The first half of Faded Leaves drags on with slow prog rock, rather predictable in rhythm and structure. Since the open production really lays the sound of La Tulipe Noire bare, especially the layers of keyboards and the at times emotional voice of Ima are highly enjoyable. Silence, Castle on the Sand up to and including Carnival in Venice are beautiful songs. Especially the moving Winter in your Heart with a wide range of moods and varied passages is something to be heard. Still, along the way the listener is lulled to sleep somewhat by LTN's lightly depressing 'autumn' sounds. The band sticks to slow rhythms. The powerful pounding of drummer Kassavetis, sticking to the end of the beat resulting in heavy accents, only strengthen this slowness. With A Beggar's Tale the band shifts gear, probably shocked by the fact that more than half an hour has already passed since the first notes. Not a real highlight but certainly a welcome diversion.
Le Fond du Ciel is the most creative piece on the album. Starting with a beating heart and the horrifying scream, this track emerges into the best composition with a fine structure, self-willed rhythms, beautiful supporting 'brass', all working towards a climax in which the whole band finally seems to find itself. So LTN can do it after all ! Unfortunately the intelligence of the compositions collapses again with the remaining two tracks, resulting in the band offering too little diversion and variety to really captivate your interest.
A sober flower for the autumn days for those preferring melancholic sounds.
Conclusion: 6.5 out of 10
Mysterkah - Fresq
Mysterkah are a new band on the progressive rock scene with their album Fresq, actually being a concept album. The band itself is a trio led by female vocalist and keyboardist Yleah White, guitarist/bassist Alec Hudson and drummer Xavier Richard. The storyline revolves around this being, a mutant, who seems too come from another planet and who is immortal. This person takes it upon himself to find out who he is and why he is different and researches endlessly, oblivious of what happens around him. His solution to an end to immortality is cryosis via which he sleeps his way to the future during which time the world has gone through a nuclear winter and life is pretty much back to the Stone Age. Awakening he finds himself a companion and endeavours to help humanity by dedicating his life to researching for the benefit of others.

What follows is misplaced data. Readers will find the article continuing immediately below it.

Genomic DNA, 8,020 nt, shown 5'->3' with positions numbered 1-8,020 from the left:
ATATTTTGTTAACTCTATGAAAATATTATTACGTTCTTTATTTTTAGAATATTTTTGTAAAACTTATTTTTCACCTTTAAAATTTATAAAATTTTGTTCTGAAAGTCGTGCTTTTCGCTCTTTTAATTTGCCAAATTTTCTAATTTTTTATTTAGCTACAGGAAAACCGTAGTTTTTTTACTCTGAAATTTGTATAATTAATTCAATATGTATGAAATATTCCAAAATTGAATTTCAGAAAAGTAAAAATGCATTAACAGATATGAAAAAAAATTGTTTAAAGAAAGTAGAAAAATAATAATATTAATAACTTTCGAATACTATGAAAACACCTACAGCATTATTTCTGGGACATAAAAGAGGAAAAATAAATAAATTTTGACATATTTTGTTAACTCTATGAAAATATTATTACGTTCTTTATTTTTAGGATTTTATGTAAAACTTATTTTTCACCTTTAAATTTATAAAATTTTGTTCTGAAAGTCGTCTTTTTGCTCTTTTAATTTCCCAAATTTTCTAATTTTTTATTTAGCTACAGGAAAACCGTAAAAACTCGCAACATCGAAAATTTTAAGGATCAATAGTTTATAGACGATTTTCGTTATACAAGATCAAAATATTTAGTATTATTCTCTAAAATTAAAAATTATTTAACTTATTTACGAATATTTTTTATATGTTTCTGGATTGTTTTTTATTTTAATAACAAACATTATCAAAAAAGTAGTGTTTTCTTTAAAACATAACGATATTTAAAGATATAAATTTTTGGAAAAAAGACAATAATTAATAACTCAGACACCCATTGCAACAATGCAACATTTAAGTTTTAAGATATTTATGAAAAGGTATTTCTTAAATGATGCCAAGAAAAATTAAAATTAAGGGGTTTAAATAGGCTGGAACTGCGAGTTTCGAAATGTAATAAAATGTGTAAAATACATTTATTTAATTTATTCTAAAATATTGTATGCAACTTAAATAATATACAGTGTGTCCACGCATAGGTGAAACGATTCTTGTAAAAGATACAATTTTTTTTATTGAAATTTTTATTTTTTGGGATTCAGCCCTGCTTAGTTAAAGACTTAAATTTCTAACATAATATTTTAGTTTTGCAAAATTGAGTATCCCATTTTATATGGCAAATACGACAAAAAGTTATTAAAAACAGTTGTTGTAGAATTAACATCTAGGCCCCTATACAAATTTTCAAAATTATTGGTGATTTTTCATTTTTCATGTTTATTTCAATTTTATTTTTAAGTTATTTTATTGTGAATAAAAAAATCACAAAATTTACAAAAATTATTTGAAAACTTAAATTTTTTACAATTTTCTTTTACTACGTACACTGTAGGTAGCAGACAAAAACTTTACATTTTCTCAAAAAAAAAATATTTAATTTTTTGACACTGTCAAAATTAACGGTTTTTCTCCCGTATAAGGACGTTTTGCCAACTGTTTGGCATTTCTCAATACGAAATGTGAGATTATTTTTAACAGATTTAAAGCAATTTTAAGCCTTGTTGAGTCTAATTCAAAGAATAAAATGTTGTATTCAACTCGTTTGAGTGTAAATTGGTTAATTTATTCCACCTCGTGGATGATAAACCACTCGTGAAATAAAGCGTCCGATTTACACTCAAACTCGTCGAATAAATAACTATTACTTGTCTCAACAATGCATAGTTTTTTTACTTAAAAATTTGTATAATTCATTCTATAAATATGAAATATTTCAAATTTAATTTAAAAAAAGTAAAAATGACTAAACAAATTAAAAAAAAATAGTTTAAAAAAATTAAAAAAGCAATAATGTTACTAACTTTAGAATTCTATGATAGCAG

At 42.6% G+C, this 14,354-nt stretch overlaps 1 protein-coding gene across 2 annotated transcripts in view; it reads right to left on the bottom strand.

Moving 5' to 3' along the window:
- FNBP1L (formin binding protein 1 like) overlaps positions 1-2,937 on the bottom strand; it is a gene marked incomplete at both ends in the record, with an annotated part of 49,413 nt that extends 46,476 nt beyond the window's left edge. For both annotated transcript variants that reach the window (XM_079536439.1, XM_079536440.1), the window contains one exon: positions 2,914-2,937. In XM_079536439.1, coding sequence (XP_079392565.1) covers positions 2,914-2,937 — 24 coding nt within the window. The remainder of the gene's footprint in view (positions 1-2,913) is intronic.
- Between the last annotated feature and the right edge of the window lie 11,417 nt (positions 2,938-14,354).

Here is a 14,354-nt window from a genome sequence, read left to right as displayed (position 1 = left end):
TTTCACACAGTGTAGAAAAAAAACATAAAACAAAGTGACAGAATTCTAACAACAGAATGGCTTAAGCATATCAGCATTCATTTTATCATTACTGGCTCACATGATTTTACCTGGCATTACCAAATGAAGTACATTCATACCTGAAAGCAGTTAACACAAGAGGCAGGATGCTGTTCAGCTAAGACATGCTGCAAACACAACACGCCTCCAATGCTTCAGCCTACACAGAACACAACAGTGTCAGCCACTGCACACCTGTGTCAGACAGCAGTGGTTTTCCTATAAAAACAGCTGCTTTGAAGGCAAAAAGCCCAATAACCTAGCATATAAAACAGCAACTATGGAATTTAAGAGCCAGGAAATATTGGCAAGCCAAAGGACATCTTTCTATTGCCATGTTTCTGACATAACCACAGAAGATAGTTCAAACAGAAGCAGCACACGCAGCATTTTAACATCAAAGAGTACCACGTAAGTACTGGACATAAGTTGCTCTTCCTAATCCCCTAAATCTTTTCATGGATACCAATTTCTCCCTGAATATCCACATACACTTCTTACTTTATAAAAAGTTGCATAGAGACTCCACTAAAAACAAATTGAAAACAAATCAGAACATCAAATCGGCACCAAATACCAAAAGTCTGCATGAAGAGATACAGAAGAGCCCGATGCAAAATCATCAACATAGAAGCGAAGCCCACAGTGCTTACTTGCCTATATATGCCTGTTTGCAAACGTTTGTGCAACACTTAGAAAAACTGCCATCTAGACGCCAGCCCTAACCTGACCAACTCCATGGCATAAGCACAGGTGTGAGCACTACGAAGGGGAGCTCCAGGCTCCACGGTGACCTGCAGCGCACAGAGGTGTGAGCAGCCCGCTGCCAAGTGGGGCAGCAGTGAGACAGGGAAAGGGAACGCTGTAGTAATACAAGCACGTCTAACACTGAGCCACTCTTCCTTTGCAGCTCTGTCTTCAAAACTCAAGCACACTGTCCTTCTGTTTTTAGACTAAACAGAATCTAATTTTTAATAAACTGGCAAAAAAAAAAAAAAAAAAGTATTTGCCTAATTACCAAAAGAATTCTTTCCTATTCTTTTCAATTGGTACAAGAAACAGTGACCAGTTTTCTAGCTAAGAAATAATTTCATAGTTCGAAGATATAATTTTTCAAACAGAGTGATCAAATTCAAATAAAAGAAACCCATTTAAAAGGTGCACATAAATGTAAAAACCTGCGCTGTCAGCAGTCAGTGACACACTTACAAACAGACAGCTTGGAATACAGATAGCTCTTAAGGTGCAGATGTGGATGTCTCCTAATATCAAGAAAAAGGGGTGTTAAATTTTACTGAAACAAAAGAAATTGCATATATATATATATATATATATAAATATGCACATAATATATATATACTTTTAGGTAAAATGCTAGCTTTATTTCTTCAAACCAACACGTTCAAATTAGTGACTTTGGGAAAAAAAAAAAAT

Though interesting, Fresq seems to suffer from a number of faults that inevitably crop up when a band is still exploring what the recording of an album entails. The band are not devoid of musical ideas, yet they have not mastered the art of delivering the right dose of these ideas within the framework of a song resulting in some pieces to be rather overdrawn, overstaying there necessary duration. Furthermore the album suffers from a homogenous sound which works well for a few tracks but over the arc of a whole album becomes slightly tedious and taxing to the ear resulting in everything sounding pretty much the same.
Even though the album does come in for a lot of criticism, there are quite a number of high points on this album which are worthy of merit. The band seem to gel well together and combine the individual guitar and keyboard solos well. Furthermore, White's vocals are crisp and blended in beautifully giving the sensation of vocal harmonies as well as a duetting feel on tracks such as on the opening Prelude. There is a nice crunching feeling throughout much of the album such as on Misanthrope and Broken World which have the band lending to an almost prog-metal attitude with the guitar belting out the power chords as the keyboards act mainly as a filler, possibly to allow White the duties of vocalist.
Sometimes White's vocals seem to be lost amidst the instruments, though on pieces such as the intro to The Immortal or on Cryosis where she engages in a duet with some deft guitar licks, her voice really comes through. Unfortunately the album as a whole lacks a certain depth in production, especially when it comes to the sound of the drums and bass. The trebbley sound does become somewhat of an irritant and with the keyboards remaining within the same register, this is possibly one of the main flaws of the album.
Some pieces such as New Day would have been best left out whilst other such as The Survivor and the Finale show that the band actually DO have some interesting ideas which are definitely worth exploring. With the experience of having recorded an album in their belts, Mysterkah can actually iron out their teething problems. As I mentioned, the band does possess many interesting ideas which auger well for the future and I look forward to their next step, which hopefully will be in the right musical direction.
Conclusion: 6 out of 10